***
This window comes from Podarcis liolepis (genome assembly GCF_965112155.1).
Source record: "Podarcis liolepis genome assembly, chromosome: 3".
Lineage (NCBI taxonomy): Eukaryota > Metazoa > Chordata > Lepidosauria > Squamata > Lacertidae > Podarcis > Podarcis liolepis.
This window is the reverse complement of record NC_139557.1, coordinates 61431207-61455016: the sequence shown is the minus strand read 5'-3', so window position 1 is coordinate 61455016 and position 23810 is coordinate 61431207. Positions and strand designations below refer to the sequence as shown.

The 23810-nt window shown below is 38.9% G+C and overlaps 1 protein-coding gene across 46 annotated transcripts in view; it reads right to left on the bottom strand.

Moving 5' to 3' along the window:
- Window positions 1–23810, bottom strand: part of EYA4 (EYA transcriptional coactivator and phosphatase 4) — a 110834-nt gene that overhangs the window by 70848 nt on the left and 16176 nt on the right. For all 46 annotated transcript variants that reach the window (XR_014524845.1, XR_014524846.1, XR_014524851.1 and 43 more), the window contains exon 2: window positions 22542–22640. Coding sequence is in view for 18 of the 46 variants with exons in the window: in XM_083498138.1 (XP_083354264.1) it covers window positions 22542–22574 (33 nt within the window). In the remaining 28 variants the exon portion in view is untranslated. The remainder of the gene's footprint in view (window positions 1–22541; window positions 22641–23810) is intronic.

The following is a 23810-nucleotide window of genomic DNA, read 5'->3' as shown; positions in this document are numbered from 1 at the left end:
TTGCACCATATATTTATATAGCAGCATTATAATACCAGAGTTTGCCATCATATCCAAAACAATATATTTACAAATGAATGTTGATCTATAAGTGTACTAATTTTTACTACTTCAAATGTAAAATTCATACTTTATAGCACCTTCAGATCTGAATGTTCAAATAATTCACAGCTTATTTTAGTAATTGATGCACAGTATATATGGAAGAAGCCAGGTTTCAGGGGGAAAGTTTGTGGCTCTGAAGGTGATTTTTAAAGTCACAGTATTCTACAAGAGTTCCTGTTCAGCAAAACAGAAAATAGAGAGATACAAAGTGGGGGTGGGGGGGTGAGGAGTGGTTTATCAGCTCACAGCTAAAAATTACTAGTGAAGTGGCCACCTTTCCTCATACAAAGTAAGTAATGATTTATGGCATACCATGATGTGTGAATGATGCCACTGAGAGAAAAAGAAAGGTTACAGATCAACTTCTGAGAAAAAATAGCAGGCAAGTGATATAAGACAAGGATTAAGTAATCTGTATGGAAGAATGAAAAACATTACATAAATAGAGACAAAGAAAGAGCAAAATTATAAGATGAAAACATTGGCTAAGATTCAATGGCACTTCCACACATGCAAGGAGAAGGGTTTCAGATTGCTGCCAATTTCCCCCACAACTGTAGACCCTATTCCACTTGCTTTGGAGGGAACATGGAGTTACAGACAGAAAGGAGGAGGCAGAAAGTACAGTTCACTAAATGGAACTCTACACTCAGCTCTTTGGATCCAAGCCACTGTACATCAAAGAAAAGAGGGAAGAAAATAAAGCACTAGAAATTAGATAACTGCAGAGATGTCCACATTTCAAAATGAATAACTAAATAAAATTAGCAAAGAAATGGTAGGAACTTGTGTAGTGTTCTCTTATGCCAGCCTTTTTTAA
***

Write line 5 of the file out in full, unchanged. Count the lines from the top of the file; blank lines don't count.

The 23810-nt window shown below is 38.9% G+C and overlaps 1 protein-coding gene across 46 annotated transcripts in view; it reads right to left on the bottom strand.